This – Never Seen the Light of Day – is the title of a song. What does "see the light of day" mean?
For something to "see the light of day" is for it to get its share of opportunity to succeed, to be shown, to be brought out and made known. The expression probably comes from the ideas of "day" and "night". The day follows the night, but if something never sees the light of day, obviously it will remain in the dark (of night) for ever.
The expression is often, more often than not at any rate, used in a negative statement. For example: "Your plans are good. They may work but I'm afraid they'll never see the light of day with the current administration." This means the current regime will never give you the opportunity to try your plans out. Their attention is elsewhere.
In other words, your plans have no chance (of being put to work).
Or the expression could be used in a questioning remark: "Your plans are good. They may work but will they ever see the light of day?" Here, the speaker is doubtful.
I have been reading about the assassination of JFK the other day... More than four decades have passed since that fatal date in Dallas but a lot of writers are still fascinated with the tragic death of the US President. Among other things, a large number of eyewitnesses to the killing of Kennedy were later found dead, and often in mysterious circumstances prompting conspiracy theorists to conclude that at least some of these witnesses were gotten rid of by the powers that be just so that their tales would never see the light of day.
Ah well, enough of my made-up examples. Here are a few from the media:
1. Eight out of 10 ideas for a business or invention never see the light of day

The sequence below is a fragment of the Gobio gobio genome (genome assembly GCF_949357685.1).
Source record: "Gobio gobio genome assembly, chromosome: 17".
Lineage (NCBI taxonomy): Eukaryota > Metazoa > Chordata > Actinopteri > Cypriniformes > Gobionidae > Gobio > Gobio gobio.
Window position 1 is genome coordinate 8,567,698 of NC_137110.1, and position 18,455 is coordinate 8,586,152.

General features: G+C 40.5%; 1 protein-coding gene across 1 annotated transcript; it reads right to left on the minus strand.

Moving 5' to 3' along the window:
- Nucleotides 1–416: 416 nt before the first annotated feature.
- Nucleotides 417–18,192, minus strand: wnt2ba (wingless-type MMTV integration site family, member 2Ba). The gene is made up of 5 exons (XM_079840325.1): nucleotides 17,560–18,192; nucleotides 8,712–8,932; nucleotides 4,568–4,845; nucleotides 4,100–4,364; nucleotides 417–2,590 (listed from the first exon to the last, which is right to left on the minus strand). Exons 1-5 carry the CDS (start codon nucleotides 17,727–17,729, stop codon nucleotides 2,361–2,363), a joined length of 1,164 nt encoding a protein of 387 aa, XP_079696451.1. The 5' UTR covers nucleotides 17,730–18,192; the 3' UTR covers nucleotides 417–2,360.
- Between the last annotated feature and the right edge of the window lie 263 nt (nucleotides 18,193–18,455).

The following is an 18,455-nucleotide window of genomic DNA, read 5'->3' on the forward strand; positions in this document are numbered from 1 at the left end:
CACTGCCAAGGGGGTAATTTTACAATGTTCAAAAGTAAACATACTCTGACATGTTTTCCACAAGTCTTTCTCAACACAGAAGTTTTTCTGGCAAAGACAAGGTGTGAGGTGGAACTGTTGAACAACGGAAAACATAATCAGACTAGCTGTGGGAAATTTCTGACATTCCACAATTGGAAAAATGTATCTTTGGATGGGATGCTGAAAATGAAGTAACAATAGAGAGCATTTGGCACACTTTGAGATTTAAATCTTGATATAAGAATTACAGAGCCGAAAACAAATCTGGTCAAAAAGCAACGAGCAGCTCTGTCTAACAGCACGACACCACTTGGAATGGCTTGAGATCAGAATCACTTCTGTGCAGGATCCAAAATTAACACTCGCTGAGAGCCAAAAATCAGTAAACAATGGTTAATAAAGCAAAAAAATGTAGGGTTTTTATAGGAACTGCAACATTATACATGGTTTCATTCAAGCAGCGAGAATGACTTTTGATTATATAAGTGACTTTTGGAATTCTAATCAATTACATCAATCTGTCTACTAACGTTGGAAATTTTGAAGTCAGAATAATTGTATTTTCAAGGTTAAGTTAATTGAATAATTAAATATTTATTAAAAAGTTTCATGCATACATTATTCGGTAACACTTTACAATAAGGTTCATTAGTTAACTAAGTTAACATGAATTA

New Year, new resolutions. Will you change your job, aim for promotion or start your own business? There are so many good intentions, but how often do we make that leap to starting our own business?
NESTA, the UK's largest early stage investor in innovative and creative businesses, commissioned research to find out why so few of our 'good ideas' make their way to the balance sheet.
The 'Fear of Failure Report' released by NESTA, reveals that nearly one in three (29%) people have had what they thought was a great business idea or invention but eight out of 10 of those didn't do a thing about it. When asked why, 61% said that they didn't know where to start, 67% claimed not to have sufficient funds and 33% just didn't have the time.
- Nesta.org.uk, January 2, 2007
2. Will this tunnel plan see the light of day?
Six years ago, my colleague, Robert Weimer, proposed substituting a tunnel for the failed bridge project between Long Island and Rye. He pushed the idea in one of the last editorials he wrote before retiring.
Bob, a smart man and gifted writer who cared deeply for Long Island, died a few months later, but his idea lives on.
- Newsday.com, November 27, 2007
3. The first of what will probably be a handful of rumors tied to prying Jason Kidd out of the Eastern Conference broke Wednesday, roping in Portland in addition to probable trade participants Dallas and New Jersey.
Published reports surfaced that had the Blazers contemplating facilitating Kidd's return to the Mavericks by moving Travis Outlaw, Channing Frye and Jarrett Jack, players who have contributed considerably to this season's revival. In return, they would get Dallas' fourth-year point guard Devin Harris, once considered untouchable since he's one of a handful of players in the league capable of staying with Tony Parker of rival San Antonio.
According to several NBA sources,that deal will never see the light of day. That being said, there is validity to the fact the Trail Blazers are doing some talking, which compromises the bubble of security they've been operating under during this Cinderella season. While it might seem naïve that the third-youngest team in league history would be able to keep all of its parts together for the foreseeable future, the fact is that for reasons related to cap issues and roster space, only the true core is safe.
- The Juice: Kidd 3-way trade? No, but Blazers will deal – someday (CBSSports.com, February 1, 2008)